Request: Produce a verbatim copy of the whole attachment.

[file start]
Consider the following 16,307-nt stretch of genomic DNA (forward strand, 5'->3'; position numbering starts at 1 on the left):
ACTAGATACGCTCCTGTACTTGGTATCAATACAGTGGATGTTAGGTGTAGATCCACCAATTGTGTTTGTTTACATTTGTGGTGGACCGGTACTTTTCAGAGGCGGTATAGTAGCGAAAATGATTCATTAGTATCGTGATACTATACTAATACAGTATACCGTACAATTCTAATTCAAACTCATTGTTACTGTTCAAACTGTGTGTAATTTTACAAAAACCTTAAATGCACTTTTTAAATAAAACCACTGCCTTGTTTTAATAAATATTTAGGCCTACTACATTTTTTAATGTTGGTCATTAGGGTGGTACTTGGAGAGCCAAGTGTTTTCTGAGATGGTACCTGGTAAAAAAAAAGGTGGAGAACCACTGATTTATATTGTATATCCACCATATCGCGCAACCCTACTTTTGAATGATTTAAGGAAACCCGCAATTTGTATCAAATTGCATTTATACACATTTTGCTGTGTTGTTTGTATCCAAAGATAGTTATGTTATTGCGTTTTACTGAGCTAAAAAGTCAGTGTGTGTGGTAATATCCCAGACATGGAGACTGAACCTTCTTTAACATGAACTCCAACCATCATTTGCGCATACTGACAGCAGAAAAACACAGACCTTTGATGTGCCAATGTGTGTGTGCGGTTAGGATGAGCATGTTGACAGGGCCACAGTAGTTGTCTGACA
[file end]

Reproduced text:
Consider the following 16,307-nt stretch of genomic DNA (forward strand, 5'->3'; position numbering starts at 1 on the left):
ACTAGATACGCTCCTGTACTTGGTATCAATACAGTGGATGTTAGGTGTAGATCCACCAATTGTGTTTGTTTACATTTGTGGTGGACCGGTACTTTTCAGAGGCGGTATAGTAGCGAAAATGATTCATTAGTATCGTGATACTATACTAATACAGTATACCGTACAATTCTAATTCAAACTCATTGTTACTGTTCAAACTGTGTGTAATTTTACAAAAACCTTAAATGCACTTTTTAAATAAAACCACTGCCTTGTTTTAATAAATATTTAGGCCTACTACATTTTTTAATGTTGGTCATTAGGGTGGTACTTGGAGAGCCAAGTGTTTTCTGAGATGGTACCTGGTAAAAAAAAAGGTGGAGAACCACTGATTTATATTGTATATCCACCATATCGCGCAACCCTACTTTTGAATGATTTAAGGAAACCCGCAATTTGTATCAAATTGCATTTATACACATTTTGCTGTGTTGTTTGTATCCAAAGATAGTTATGTTATTGCGTTTTACTGAGCTAAAAAGTCAGTGTGTGTGGTAATATCCCAGACATGGAGACTGAACCTTCTTTAACATGAACTCCAACCATCATTTGCGCATACTGACAGCAGAAAAACACAGACCTTTGATGTGCCAATGTGTGTGTGCGGTTAGGATGAGCATGTTGACAGGGCCACAGTAGTTGTCTGACA